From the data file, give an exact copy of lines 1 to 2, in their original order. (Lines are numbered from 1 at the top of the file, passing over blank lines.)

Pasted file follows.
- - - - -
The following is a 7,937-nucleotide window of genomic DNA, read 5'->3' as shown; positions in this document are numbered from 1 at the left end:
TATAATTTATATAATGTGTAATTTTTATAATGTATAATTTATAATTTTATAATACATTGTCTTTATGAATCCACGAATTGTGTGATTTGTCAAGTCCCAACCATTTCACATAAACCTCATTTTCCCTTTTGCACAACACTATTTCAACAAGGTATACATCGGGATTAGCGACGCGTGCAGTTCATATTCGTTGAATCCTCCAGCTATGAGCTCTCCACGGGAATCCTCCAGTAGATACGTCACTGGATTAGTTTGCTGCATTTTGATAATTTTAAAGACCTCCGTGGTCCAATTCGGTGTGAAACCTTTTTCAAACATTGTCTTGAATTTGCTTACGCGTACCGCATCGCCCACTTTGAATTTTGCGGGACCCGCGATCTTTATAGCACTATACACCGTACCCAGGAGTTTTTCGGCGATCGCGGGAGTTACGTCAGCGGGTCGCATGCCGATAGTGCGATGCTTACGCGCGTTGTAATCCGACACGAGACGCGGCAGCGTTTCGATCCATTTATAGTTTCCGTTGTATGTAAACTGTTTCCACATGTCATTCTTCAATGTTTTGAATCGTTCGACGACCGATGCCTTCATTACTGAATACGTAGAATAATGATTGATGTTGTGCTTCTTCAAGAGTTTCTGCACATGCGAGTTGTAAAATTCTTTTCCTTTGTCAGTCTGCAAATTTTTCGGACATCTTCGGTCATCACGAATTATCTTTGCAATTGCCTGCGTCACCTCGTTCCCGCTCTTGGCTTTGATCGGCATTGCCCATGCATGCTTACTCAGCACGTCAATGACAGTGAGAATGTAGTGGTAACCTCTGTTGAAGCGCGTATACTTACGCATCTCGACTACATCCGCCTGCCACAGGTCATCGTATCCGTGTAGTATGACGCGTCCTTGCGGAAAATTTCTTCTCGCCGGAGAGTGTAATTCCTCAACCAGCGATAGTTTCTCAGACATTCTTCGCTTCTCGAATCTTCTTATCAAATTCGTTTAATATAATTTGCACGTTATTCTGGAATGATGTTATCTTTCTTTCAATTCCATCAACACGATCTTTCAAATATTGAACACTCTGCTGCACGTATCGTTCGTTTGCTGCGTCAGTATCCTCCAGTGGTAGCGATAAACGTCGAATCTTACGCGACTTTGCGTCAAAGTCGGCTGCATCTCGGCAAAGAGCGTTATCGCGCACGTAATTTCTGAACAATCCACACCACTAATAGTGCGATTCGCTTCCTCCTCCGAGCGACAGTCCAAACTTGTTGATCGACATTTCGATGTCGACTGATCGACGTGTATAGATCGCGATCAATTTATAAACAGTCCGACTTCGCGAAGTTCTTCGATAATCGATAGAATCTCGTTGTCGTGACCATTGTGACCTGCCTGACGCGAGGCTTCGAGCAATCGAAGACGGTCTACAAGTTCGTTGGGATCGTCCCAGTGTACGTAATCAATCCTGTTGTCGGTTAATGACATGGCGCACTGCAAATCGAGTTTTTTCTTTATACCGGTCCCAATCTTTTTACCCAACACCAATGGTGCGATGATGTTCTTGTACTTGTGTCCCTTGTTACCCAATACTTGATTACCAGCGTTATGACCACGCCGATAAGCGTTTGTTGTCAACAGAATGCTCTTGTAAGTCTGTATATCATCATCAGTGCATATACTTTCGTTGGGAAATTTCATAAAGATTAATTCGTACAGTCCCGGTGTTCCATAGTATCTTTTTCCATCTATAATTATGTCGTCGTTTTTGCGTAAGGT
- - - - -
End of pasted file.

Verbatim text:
The following is a 7,937-nucleotide window of genomic DNA, read 5'->3' as shown; positions in this document are numbered from 1 at the left end:
TATAATTTATATAATGTGTAATTTTTATAATGTATAATTTATAATTTTATAATACATTGTCTTTATGAATCCACGAATTGTGTGATTTGTCAAGTCCCAACCATTTCACATAAACCTCATTTTCCCTTTTGCACAACACTATTTCAACAAGGTATACATCGGGATTAGCGACGCGTGCAGTTCATATTCGTTGAATCCTCCAGCTATGAGCTCTCCACGGGAATCCTCCAGTAGATACGTCACTGGATTAGTTTGCTGCATTTTGATAATTTTAAAGACCTCCGTGGTCCAATTCGGTGTGAAACCTTTTTCAAACATTGTCTTGAATTTGCTTACGCGTACCGCATCGCCCACTTTGAATTTTGCGGGACCCGCGATCTTTATAGCACTATACACCGTACCCAGGAGTTTTTCGGCGATCGCGGGAGTTACGTCAGCGGGTCGCATGCCGATAGTGCGATGCTTACGCGCGTTGTAATCCGACACGAGACGCGGCAGCGTTTCGATCCATTTATAGTTTCCGTTGTATGTAAACTGTTTCCACATGTCATTCTTCAATGTTTTGAATCGTTCGACGACCGATGCCTTCATTACTGAATACGTAGAATAATGATTGATGTTGTGCTTCTTCAAGAGTTTCTGCACATGCGAGTTGTAAAATTCTTTTCCTTTGTCAGTCTGCAAATTTTTCGGACATCTTCGGTCATCACGAATTATCTTTGCAATTGCCTGCGTCACCTCGTTCCCGCTCTTGGCTTTGATCGGCATTGCCCATGCATGCTTACTCAGCACGTCAATGACAGTGAGAATGTAGTGGTAACCTCTGTTGAAGCGCGTATACTTACGCATCTCGACTACATCCGCCTGCCACAGGTCATCGTATCCGTGTAGTATGACGCGTCCTTGCGGAAAATTTCTTCTCGCCGGAGAGTGTAATTCCTCAACCAGCGATAGTTTCTCAGACATTCTTCGCTTCTCGAATCTTCTTATCAAATTCGTTTAATATAATTTGCACGTTATTCTGGAATGATGTTATCTTTCTTTCAATTCCATCAACACGATCTTTCAAATATTGAACACTCTGCTGCACGTATCGTTCGTTTGCTGCGTCAGTATCCTCCAGTGGTAGCGATAAACGTCGAATCTTACGCGACTTTGCGTCAAAGTCGGCTGCATCTCGGCAAAGAGCGTTATCGCGCACGTAATTTCTGAACAATCCACACCACTAATAGTGCGATTCGCTTCCTCCTCCGAGCGACAGTCCAAACTTGTTGATCGACATTTCGATGTCGACTGATCGACGTGTATAGATCGCGATCAATTTATAAACAGTCCGACTTCGCGAAGTTCTTCGATAATCGATAGAATCTCGTTGTCGTGACCATTGTGACCTGCCTGACGCGAGGCTTCGAGCAATCGAAGACGGTCTACAAGTTCGTTGGGATCGTCCCAGTGTACGTAATCAATCCTGTTGTCGGTTAATGACATGGCGCACTGCAAATCGAGTTTTTTCTTTATACCGGTCCCAATCTTTTTACCCAACACCAATGGTGCGATGATGTTCTTGTACTTGTGTCCCTTGTTACCCAATACTTGATTACCAGCGTTATGACCACGCCGATAAGCGTTTGTTGTCAACAGAATGCTCTTGTAAGTCTGTATATCATCATCAGTGCATATACTTTCGTTGGGAAATTTCATAAAGATTAATTCGTACAGTCCCGGTGTTCCATAGTATCTTTTTCCATCTATAATTATGTCGTCGTTTTTGCGTAAGGT